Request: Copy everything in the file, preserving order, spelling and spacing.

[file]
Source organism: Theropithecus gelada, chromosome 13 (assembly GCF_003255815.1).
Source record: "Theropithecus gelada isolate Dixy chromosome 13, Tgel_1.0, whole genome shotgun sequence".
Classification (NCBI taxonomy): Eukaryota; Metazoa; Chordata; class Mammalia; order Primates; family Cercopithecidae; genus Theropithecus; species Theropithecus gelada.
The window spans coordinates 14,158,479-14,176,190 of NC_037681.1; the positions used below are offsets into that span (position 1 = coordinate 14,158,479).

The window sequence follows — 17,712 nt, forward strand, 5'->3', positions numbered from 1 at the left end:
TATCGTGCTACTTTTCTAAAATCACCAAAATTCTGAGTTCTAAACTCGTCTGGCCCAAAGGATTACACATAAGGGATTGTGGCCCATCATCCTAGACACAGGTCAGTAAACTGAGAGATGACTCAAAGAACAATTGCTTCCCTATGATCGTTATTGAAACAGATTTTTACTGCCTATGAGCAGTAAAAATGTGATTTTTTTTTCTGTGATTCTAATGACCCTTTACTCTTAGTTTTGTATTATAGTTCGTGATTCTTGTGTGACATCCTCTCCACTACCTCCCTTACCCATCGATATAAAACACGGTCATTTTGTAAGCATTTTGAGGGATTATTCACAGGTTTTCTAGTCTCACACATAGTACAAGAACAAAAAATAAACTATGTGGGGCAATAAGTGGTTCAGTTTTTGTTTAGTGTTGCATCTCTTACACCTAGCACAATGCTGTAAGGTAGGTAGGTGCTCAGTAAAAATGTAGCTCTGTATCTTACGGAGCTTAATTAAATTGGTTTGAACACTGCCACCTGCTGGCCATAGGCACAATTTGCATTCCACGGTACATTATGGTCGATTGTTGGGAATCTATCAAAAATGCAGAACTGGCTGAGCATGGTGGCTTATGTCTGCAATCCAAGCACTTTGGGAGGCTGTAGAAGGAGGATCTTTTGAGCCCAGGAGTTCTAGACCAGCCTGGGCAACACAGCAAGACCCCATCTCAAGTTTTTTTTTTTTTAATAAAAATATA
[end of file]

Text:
Source organism: Theropithecus gelada, chromosome 13 (assembly GCF_003255815.1).
Source record: "Theropithecus gelada isolate Dixy chromosome 13, Tgel_1.0, whole genome shotgun sequence".
Classification (NCBI taxonomy): Eukaryota; Metazoa; Chordata; class Mammalia; order Primates; family Cercopithecidae; genus Theropithecus; species Theropithecus gelada.
The window spans coordinates 14,158,479-14,176,190 of NC_037681.1; the positions used below are offsets into that span (position 1 = coordinate 14,158,479).

The window sequence follows — 17,712 nt, forward strand, 5'->3', positions numbered from 1 at the left end:
TATCGTGCTACTTTTCTAAAATCACCAAAATTCTGAGTTCTAAACTCGTCTGGCCCAAAGGATTACACATAAGGGATTGTGGCCCATCATCCTAGACACAGGTCAGTAAACTGAGAGATGACTCAAAGAACAATTGCTTCCCTATGATCGTTATTGAAACAGATTTTTACTGCCTATGAGCAGTAAAAATGTGATTTTTTTTTCTGTGATTCTAATGACCCTTTACTCTTAGTTTTGTATTATAGTTCGTGATTCTTGTGTGACATCCTCTCCACTACCTCCCTTACCCATCGATATAAAACACGGTCATTTTGTAAGCATTTTGAGGGATTATTCACAGGTTTTCTAGTCTCACACATAGTACAAGAACAAAAAATAAACTATGTGGGGCAATAAGTGGTTCAGTTTTTGTTTAGTGTTGCATCTCTTACACCTAGCACAATGCTGTAAGGTAGGTAGGTGCTCAGTAAAAATGTAGCTCTGTATCTTACGGAGCTTAATTAAATTGGTTTGAACACTGCCACCTGCTGGCCATAGGCACAATTTGCATTCCACGGTACATTATGGTCGATTGTTGGGAATCTATCAAAAATGCAGAACTGGCTGAGCATGGTGGCTTATGTCTGCAATCCAAGCACTTTGGGAGGCTGTAGAAGGAGGATCTTTTGAGCCCAGGAGTTCTAGACCAGCCTGGGCAACACAGCAAGACCCCATCTCAAGTTTTTTTTTTTTTAATAAAAATATA